“This isn’t just about removing stuff from Destiny 2 – but the game cannot grow infinitely forever – it’s about focusing refinements and evolutions to the Gambit ecosystem,” Smith said.
We think Gambit is sweet and deserves more ongoing support and we want to ultimately focus that support on whichever mode ends up being the Highlander. There can be only one.
I’ve got a feeling that Bungie is looking to push Gambit Prime forward thanks to its quicker and tenser match-ups, leaving vanilla Gambit to get the axe in the near future.
With the addition of The Reckoning as another game mode within Destiny 2, players had yet another activity to tackle in an effort to increase their power. It’s a fun time to be had make no mistake, but Smith thinks that Reckoning may be a prime example of how Destiny 2 currently has a power creep problem that is tied to some balance issues. “The first time I used Phoenix Protocol at home, I knew it was over,” Smith explained.
It’s an exotic coat that refills my Well of Radiance and then refills itself as I ‘slay,’ so that I can continue to place my Well of Stand Here to be Borderline Invulnerable and Deal Tons of Damage … I wondered, ‘How are we ever going to make content that fairly challenges players again?’
With Reckoning in Season of the Drifter, we got a taste of what kind of content we’d need to build to challenge Protocol-wearing Warlocks. Matchmade encounters that accost you from all directions, plant snipers off in the distance, and put players in between a pincher attack of many whelps, handle it (I wanted to link a thing here, but it’s definitely not T for Teen) and giant bosses (also eff you Knight Taken guy).
This is what it had to be. We were breaking encounter rules left, right, and center on the Reckoning bridge, in no small part due to players in always-active Wells of Radiance becoming invulnerable gods, holding all six infinity stones all the time.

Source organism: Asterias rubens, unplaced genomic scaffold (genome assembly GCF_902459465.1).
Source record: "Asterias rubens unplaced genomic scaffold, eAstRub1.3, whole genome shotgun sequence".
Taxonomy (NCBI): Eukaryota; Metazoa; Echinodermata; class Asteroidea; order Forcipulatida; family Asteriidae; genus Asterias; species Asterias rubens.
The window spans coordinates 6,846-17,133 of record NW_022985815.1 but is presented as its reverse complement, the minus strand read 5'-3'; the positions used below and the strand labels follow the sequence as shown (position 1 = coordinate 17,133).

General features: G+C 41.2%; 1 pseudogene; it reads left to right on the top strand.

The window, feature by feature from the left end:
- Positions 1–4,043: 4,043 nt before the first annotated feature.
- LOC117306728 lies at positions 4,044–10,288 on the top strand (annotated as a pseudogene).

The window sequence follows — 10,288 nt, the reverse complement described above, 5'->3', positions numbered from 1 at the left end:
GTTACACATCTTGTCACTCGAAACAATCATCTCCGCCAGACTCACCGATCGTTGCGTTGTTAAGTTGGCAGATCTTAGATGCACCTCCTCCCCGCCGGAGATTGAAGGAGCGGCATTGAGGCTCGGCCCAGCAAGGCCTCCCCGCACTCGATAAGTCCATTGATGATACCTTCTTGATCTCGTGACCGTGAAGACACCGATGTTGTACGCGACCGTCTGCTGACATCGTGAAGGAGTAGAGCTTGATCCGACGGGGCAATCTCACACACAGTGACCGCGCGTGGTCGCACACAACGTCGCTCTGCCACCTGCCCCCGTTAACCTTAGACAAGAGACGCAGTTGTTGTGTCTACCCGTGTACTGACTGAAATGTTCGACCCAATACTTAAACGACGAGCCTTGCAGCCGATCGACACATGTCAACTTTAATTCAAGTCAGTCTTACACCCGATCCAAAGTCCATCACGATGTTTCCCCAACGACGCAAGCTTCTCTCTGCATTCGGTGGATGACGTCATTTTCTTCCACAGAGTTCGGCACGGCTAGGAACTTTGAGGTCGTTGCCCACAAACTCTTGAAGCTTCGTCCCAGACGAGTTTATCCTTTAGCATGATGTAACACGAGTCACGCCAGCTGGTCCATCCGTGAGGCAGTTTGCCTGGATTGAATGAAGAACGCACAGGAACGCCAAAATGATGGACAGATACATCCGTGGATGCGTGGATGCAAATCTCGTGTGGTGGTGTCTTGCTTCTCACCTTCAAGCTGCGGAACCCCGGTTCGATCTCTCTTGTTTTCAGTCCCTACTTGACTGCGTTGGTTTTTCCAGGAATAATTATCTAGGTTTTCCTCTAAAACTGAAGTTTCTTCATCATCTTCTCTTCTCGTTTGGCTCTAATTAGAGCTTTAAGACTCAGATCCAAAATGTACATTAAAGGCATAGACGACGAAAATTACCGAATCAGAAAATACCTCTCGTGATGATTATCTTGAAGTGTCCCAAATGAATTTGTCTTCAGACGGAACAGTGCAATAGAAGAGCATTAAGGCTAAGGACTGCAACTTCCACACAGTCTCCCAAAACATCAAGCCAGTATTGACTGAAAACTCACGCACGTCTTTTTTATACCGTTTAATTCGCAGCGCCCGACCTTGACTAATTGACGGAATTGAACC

The overall effort then, will be focused on a whole bunch of nerfs and buffs across the board, while also once again killing Warlocks and their Well of Radiance because nuking the Voidwalker wasn’t good enough.
Speaking about the Warlock and their glorious Well of Radiance, Bungie is looking to break players out of their current builds and force them to experience the game from brand new directions as the power they’ve built up over the last two years is torn apart and rebuilt entirely. “It’s the forever war. The RPG has the power to dramatically overcome the action game, and the action game has the power to render the RPG game irrelevant. It’s a line – by nature – Destiny will always have to straddle,” Smith said.
Whisper was an outlier that lets you stand still at a safe distance, in a pool that makes you borderline invulnerable, never having to reload or relocate for ammo, and allow players to deal piles and piles of damage on giant bosses who aren’t threatening.
This isn’t your fault! It’s ours! We’re making some stuff too easy and allowing players to circumvent parts of the game! Mechanics that circumvent the ammo game (relocate to pick up ammo bricks) or completely ignore the reload animations (a critical part of weapon tuning) are mechanics that create the kind of outliers that we ultimately have to tamp down before the game spirals into the boss health version of Reckoning bridges.
In a nutshell, that means that players can expect a more challenging endgame that is aimed at revitalising the PvE side of Destiny 2. Too long, didn’t read? Here’s the tweetable synopsis: Big changes are coming to how Destiny 2 will play, with the Warlock getting buggered yet again.
Last Updated: August 14, 2019